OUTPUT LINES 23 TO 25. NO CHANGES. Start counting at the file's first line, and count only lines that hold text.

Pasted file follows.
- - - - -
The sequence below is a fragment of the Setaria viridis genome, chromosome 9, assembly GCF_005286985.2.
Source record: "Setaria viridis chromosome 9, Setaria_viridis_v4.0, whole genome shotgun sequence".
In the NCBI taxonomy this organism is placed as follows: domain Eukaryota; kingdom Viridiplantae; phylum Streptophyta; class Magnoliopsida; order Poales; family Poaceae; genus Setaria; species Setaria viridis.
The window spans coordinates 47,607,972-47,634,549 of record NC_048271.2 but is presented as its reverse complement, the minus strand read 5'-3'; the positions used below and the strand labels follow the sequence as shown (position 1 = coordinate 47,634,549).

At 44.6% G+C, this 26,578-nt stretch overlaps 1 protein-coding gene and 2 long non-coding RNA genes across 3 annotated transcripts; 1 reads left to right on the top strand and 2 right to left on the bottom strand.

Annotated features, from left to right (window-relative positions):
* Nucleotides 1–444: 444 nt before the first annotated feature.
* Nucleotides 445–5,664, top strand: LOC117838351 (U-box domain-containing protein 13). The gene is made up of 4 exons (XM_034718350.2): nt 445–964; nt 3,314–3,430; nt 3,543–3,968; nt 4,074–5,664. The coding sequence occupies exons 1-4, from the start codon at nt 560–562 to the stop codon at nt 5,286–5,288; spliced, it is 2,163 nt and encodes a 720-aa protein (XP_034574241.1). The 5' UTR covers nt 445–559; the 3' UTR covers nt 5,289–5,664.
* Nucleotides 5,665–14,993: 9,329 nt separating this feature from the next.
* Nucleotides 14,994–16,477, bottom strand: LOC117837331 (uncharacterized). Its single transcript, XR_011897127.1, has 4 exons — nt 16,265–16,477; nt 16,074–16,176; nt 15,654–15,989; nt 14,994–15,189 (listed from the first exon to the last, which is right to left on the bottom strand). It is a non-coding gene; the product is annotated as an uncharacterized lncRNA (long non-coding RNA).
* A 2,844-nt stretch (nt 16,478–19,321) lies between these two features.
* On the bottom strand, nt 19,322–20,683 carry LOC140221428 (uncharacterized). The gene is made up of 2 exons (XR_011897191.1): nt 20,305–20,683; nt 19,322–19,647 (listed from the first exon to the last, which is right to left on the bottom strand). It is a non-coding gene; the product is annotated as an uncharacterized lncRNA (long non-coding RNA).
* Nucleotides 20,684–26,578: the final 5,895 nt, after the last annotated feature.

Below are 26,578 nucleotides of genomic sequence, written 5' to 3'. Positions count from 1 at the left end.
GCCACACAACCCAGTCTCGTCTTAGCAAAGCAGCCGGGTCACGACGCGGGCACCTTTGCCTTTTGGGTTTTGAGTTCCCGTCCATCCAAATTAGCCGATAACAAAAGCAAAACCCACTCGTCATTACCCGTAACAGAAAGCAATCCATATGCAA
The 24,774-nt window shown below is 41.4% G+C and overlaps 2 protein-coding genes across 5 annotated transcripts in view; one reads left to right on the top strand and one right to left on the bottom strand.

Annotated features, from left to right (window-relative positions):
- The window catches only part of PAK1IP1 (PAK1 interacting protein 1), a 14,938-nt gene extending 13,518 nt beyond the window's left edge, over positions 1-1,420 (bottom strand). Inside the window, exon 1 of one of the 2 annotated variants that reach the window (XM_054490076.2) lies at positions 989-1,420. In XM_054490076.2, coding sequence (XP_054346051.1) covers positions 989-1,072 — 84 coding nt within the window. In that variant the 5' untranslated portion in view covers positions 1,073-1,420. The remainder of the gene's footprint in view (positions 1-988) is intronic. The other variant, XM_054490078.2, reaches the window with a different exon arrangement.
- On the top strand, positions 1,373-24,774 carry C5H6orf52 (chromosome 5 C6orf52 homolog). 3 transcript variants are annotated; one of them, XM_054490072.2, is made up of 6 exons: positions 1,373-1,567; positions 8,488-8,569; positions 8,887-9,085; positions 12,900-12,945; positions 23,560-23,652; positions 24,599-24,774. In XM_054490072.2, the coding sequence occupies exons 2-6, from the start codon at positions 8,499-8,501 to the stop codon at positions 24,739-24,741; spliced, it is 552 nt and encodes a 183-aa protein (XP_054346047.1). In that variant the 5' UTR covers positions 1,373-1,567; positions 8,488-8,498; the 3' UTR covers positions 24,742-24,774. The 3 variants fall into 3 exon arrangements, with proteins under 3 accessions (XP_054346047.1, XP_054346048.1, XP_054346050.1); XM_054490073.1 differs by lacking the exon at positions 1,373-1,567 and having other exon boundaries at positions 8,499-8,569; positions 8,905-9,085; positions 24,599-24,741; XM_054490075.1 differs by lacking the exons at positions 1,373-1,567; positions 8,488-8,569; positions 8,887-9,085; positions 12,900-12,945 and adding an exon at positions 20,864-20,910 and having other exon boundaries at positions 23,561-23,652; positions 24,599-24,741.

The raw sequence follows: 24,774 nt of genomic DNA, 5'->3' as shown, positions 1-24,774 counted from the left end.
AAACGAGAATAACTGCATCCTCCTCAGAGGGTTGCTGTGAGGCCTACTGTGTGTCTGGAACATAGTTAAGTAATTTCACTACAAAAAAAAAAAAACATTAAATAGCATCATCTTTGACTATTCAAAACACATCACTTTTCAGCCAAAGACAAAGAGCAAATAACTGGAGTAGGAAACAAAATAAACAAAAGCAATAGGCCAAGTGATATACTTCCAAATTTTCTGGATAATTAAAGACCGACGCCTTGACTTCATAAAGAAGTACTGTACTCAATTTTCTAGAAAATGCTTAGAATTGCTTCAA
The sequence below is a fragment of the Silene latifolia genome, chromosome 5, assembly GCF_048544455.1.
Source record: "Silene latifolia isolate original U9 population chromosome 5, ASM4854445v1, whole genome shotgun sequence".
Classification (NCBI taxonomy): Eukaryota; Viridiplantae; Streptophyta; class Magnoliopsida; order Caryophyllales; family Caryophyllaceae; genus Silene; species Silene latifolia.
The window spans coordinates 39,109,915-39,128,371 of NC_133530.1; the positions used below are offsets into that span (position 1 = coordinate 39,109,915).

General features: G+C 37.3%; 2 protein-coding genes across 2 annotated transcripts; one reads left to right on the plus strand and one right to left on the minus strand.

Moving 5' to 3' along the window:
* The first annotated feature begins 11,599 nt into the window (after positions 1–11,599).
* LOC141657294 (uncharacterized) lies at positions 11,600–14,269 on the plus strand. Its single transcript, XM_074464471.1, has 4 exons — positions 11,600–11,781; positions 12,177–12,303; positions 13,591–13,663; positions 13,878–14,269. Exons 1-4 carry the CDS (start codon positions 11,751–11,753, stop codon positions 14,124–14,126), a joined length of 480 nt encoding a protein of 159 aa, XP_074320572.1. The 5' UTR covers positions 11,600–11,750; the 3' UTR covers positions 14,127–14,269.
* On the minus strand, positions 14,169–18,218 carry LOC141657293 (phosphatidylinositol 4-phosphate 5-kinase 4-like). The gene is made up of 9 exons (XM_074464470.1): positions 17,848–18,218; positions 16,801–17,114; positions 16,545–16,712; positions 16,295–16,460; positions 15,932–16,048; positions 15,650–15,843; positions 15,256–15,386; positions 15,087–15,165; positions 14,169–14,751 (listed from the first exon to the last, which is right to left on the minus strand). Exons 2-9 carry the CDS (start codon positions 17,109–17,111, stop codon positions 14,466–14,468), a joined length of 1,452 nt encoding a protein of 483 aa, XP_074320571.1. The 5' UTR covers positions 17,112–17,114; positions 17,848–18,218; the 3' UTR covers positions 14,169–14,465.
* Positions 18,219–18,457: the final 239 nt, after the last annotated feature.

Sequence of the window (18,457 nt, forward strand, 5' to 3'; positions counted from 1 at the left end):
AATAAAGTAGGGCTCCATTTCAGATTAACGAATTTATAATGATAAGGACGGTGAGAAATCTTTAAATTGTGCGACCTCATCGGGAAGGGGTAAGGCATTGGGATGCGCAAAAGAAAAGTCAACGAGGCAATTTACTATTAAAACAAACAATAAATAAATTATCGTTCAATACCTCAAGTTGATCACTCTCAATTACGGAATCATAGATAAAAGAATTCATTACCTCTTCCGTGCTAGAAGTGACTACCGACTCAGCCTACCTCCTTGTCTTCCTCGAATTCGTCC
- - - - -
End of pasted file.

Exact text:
Source record: "Silene latifolia isolate original U9 population chromosome 5, ASM4854445v1, whole genome shotgun sequence".
Classification (NCBI taxonomy): Eukaryota; Viridiplantae; Streptophyta; class Magnoliopsida; order Caryophyllales; family Caryophyllaceae; genus Silene; species Silene latifolia.
The window spans coordinates 39,109,915-39,128,371 of NC_133530.1; the positions used below are offsets into that span (position 1 = coordinate 39,109,915).